Summer school killer cut lecturer's throat: Man dressed in victim's clothes after attack in her room at university campus, court is told

A JURY was told yesterday how Elizabeth Howe, 34, an Open University lecturer, had her throat slashed and her body mutilated by a stranger at a summer school.

After the killing, the man dressed in some of her clothing, including a skirt, swimsuit and plimsolls, Leeds Crown Court was told.

Dr Howe had just arrived at York University on 25 July last year when she was attacked. She suffered a 28-inch wound to her body, had her jugular vein cut and was stabbed through the heart.

Robin Pask, 32, a laboratory technician from Horwich, Greater Manchester, pleaded not guilty to her murder but guilty to manslaughter on the grounds of diminished responsibility.

Stephen Williamson QC, for the prosecution, told the court that Dr Howe, an Oxford graduate, was not known to Pask. Pask, married with three daughters, had completed two parts of his degree course and had gone to York to work on studies unconnected with Dr Howe.

Mr Williamson said that in May last year, Pask had been granted a conditional discharge after pleading guilty to causing criminal damage at the home of a young woman living next door to him.

Last July, Pask set off for York University and took with him a sharp kitchen knife. He bought a second knife, saying later he had planned to kill himself. Mr Williamson said that Pask walked into Dr Howe's room at the university near to his own room at Wentworth college on the campus. He said: 'Dr Howe fell or was pushed to the floor. Her dress was cut and torn from her body and she was left naked except for the sandals on her feet.'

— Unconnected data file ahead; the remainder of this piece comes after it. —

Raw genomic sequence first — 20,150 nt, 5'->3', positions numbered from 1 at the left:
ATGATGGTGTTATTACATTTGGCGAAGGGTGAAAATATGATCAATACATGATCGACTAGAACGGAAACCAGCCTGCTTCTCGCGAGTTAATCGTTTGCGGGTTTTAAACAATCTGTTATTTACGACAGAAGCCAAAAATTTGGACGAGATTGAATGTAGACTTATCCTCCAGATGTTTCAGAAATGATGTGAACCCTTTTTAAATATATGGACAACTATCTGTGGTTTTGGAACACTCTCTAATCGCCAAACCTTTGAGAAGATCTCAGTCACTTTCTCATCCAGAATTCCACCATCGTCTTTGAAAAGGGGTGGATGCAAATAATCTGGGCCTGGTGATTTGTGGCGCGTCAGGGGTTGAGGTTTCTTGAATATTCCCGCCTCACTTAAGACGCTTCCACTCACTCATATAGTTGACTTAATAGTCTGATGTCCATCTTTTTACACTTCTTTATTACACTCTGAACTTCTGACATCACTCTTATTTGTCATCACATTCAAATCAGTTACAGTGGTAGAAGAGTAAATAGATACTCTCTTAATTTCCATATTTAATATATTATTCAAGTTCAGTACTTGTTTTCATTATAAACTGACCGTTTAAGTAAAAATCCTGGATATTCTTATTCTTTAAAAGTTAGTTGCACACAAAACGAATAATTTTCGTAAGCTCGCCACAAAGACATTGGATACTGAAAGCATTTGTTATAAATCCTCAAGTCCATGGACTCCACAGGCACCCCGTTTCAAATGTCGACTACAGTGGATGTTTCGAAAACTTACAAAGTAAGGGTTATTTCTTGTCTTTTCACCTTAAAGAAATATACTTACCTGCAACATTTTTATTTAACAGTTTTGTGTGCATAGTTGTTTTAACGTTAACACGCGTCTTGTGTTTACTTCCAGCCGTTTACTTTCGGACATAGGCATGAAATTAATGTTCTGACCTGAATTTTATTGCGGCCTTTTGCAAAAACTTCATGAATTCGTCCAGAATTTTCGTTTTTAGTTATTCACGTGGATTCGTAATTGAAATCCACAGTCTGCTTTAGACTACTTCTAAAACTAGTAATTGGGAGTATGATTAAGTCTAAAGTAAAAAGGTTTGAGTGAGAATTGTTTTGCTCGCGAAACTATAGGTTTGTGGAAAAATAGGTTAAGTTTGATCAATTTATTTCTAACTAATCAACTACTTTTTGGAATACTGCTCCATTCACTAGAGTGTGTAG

Mr Williamson alleged that Pask had slashed Dr Howe's body with the knife, causing a 28-inch wound from her collar bone. The defendant had also sexually assaulted her.

The jury was told that Dr Howe was due to teach a summer school course for the Open University in York. Her husband, Jeremy, editor of Radio 3 plays, had dropped her off at Oxford station and never saw her alive again. A number of people in rooms near to where Dr Howe was staying had heard three high-pitched screams but saw nothing.

Mr Williamson said that after the killing, Pask had made a series of telephone calls to his relatives and had made sexual remarks to them. Pask was arrested in a car park in the early hours and was found to be wearing Dr Howe's plimsolls and skirt. Pask is alleged to have told police that he had drunk three-quarters of a bottle of vodka and some wine, and had taken amphetamine tablets.

The accused is said to have told the police he could not explain the attack and that there was no reason for it. He said: 'It was like it was somebody else. I just hit her with the knife. I don't know how many times or where and she was just laid on the floor. It was like I wasn't there.

'I can't explain it. I attacked her for no reason, absolutely no reason. I am not a butcher. I don't go around killing women or have any intention of killing women. But I did.'

Christine Pask told the court how her husband's behaviour had deteriorated steadily in the months before the killing. 'He slept a lot and was always tired and had no interest in coming out,' she said.

He had taken to drinking and she had found eight half-bottles of whisky, vodka and rum in a box in the bottom of the wardrobe.

Mrs Pask also noticed something odd about his behaviour before he set off for York. 'Normally we would say goodbye with a peck on the cheek but his time he gave me a long lingering kiss which was unusual, and he held me for a long time,' she said.

The trial continues today.

(Photograph omitted)

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